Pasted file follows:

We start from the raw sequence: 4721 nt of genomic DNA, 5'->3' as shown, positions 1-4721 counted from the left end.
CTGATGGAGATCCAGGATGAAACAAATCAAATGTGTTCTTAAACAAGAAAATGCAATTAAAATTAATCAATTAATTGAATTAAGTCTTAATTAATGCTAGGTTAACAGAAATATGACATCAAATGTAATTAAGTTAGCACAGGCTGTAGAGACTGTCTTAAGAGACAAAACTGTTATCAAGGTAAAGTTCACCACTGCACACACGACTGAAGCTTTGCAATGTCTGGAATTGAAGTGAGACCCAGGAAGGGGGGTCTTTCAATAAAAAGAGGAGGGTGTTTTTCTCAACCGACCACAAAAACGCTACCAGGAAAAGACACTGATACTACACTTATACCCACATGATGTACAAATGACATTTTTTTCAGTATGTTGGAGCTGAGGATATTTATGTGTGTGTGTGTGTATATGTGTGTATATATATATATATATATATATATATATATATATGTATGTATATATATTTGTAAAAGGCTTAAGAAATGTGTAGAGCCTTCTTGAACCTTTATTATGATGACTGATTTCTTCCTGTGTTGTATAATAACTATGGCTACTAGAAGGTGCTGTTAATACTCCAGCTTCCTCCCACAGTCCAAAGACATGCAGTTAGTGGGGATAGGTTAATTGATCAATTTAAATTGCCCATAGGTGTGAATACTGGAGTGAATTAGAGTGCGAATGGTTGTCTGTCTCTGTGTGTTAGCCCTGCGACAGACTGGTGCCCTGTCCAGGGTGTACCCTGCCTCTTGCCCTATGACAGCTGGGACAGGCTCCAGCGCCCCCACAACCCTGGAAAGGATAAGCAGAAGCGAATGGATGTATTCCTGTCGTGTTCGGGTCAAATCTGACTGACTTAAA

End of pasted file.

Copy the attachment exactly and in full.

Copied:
We start from the raw sequence: 4721 nt of genomic DNA, 5'->3' as shown, positions 1-4721 counted from the left end.
CTGATGGAGATCCAGGATGAAACAAATCAAATGTGTTCTTAAACAAGAAAATGCAATTAAAATTAATCAATTAATTGAATTAAGTCTTAATTAATGCTAGGTTAACAGAAATATGACATCAAATGTAATTAAGTTAGCACAGGCTGTAGAGACTGTCTTAAGAGACAAAACTGTTATCAAGGTAAAGTTCACCACTGCACACACGACTGAAGCTTTGCAATGTCTGGAATTGAAGTGAGACCCAGGAAGGGGGGTCTTTCAATAAAAAGAGGAGGGTGTTTTTCTCAACCGACCACAAAAACGCTACCAGGAAAAGACACTGATACTACACTTATACCCACATGATGTACAAATGACATTTTTTTCAGTATGTTGGAGCTGAGGATATTTATGTGTGTGTGTGTGTATATGTGTGTATATATATATATATATATATATATATATATATATGTATGTATATATATTTGTAAAAGGCTTAAGAAATGTGTAGAGCCTTCTTGAACCTTTATTATGATGACTGATTTCTTCCTGTGTTGTATAATAACTATGGCTACTAGAAGGTGCTGTTAATACTCCAGCTTCCTCCCACAGTCCAAAGACATGCAGTTAGTGGGGATAGGTTAATTGATCAATTTAAATTGCCCATAGGTGTGAATACTGGAGTGAATTAGAGTGCGAATGGTTGTCTGTCTCTGTGTGTTAGCCCTGCGACAGACTGGTGCCCTGTCCAGGGTGTACCCTGCCTCTTGCCCTATGACAGCTGGGACAGGCTCCAGCGCCCCCACAACCCTGGAAAGGATAAGCAGAAGCGAATGGATGTATTCCTGTCGTGTTCGGGTCAAATCTGACTGACTTAAA